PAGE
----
Since the March FOMC meeting, 2-, 5-, and 10-year Treasury yields increased significantly on net. The increases in nominal Treasury yields were primarily accounted for by rising real yields, while inflation compensation implied by Treasury Inflation-Protected Securities was little changed. Alongside moves in shorter-term Treasury yields, the expected federal funds rate path-implied by a straight read of overnight index swap quotes-rose notably since the March FOMC meeting.

Broad equity indexes decreased over the intermeeting period. Early in the period, equity prices increased, supported by the robust pace of economic activity and reduced market concerns about the implications for the global economy of Russia's invasion of Ukraine. The initial sharp gains in stock prices were followed by larger declines later in the period, as longer-term interest rates rose substantially and as some disappointing earnings reports toward the end of the intermeeting period weighed on equity prices. The VIX declined substantially early in the period but ended the period little changed on net, remaining at elevated levels. Similarly, spreads on investment- and speculative-grade corporate bonds narrowed moderately earlier in the intermeeting period and then widened, ending the period only slightly narrower, on net, and below the median of their historical distribution. Spreads on municipal bonds were up modestly and stood at about the 90th percentile of their historical distribution.

Conditions in short-term funding markets remained stable over the intermeeting period, with the March increase in the Federal Reserve's administered rates passing through to overnight money market rates. Secured overnight rates softened later in the period, with downward pressure on rates attributed to continuing declines in net Treasury bill issuance, increased activity in certain segments of the repo market that tend to trade at lower rates, and money market funds continuing to shorten portfolio maturities amid uncertainty about the pace of anticipated policy rate increases. Consistent with the downward pressure on repo rates, daily take-up in the ON RRP facility remained elevated.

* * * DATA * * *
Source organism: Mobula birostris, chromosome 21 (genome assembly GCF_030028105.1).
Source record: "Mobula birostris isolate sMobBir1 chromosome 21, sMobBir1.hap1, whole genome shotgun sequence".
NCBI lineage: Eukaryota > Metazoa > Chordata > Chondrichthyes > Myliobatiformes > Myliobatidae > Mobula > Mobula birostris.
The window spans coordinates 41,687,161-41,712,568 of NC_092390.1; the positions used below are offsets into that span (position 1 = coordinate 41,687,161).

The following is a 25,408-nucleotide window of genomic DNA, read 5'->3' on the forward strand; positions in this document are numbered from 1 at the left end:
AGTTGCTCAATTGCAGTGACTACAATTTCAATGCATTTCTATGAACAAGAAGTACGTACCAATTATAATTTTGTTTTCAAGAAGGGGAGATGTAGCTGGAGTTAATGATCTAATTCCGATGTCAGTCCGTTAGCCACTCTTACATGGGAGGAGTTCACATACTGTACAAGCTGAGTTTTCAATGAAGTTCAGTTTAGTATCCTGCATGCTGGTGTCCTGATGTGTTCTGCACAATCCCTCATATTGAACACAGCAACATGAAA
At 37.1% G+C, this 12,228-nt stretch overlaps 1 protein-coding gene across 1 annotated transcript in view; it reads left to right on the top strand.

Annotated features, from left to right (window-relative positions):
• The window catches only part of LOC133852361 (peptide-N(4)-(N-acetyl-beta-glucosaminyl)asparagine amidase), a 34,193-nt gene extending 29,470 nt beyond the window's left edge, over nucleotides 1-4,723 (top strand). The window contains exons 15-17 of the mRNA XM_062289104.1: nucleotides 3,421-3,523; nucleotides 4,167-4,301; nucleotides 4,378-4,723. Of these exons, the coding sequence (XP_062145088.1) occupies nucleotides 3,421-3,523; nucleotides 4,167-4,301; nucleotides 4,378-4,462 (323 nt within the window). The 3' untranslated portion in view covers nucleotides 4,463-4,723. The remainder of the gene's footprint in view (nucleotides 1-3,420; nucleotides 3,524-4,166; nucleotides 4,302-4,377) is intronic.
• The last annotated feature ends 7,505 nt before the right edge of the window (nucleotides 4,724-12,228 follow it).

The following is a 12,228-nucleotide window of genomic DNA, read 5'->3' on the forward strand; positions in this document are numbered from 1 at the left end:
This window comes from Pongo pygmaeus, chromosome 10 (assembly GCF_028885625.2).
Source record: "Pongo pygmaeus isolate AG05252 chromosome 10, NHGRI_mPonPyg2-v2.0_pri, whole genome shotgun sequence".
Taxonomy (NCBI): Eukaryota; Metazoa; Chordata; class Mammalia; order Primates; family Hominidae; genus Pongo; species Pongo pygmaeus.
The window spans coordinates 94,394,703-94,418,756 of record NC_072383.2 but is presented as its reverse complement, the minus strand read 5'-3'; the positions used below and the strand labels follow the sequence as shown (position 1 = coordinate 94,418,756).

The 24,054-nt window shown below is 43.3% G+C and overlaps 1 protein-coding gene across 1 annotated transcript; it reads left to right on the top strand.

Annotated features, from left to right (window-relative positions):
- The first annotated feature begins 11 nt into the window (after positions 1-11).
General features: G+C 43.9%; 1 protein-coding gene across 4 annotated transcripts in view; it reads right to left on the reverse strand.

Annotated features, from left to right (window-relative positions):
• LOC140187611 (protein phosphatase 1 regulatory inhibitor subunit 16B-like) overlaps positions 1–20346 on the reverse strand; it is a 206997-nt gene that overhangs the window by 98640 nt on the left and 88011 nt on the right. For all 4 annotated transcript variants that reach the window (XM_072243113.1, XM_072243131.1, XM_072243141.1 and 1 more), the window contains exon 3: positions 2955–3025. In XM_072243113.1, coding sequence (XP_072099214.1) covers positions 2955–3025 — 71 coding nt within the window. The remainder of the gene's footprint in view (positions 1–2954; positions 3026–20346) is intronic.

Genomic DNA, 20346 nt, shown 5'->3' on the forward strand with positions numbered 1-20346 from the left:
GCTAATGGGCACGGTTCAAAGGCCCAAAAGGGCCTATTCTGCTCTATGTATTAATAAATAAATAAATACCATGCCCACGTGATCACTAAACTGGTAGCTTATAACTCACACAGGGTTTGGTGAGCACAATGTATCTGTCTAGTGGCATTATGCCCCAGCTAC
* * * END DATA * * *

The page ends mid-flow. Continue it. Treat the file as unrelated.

Spreads on most types of longer-tenor commercial paper and negotiable certificates of deposit narrowed, reportedly reflecting reduced market concerns about the effects of Russia's invasion of Ukraine, although some of the spreads remained slightly wider than those seen earlier this year.

Over the intermeeting period, sovereign yields in AFEs increased notably because of concerns about further inflationary pressures, some central bank communications that were perceived as less accommodative than expected, and spillovers from rises in U.S. Treasury yields. Prospects of tighter monetary policy and COVID-related lockdowns in China weighed on prices of risky assets, but investor concerns surrounding the economic effects of the war in Ukraine seemed to abate partially. On balance, major foreign equity indexes registered mixed and relatively modest changes. The U.S. dollar generally strengthened, with a more pronounced dollar appreciation against AFE currencies, as U.S. Treasury yields generally rose more than their AFE counterparts. Among EM currencies, the dollar appreciated significantly against the Chinese renminbi.

Over the intermeeting period, along with the increase in Treasury yields, borrowing costs increased in many sectors and were at or somewhat above pre-pandemic levels. Credit remained widely available, and borrower credit quality continued to be strong overall.

Borrowing costs for residential mortgage loans increased substantially, with the 30-year mortgage offer rates reaching levels not seen since 2010. This increase largely reflected the rise in the 10-year Treasury yield. Corporate bond yields also increased, although the effect of the increase in Treasury yields was partly offset by narrower spreads. Municipal bond yields also increased notably.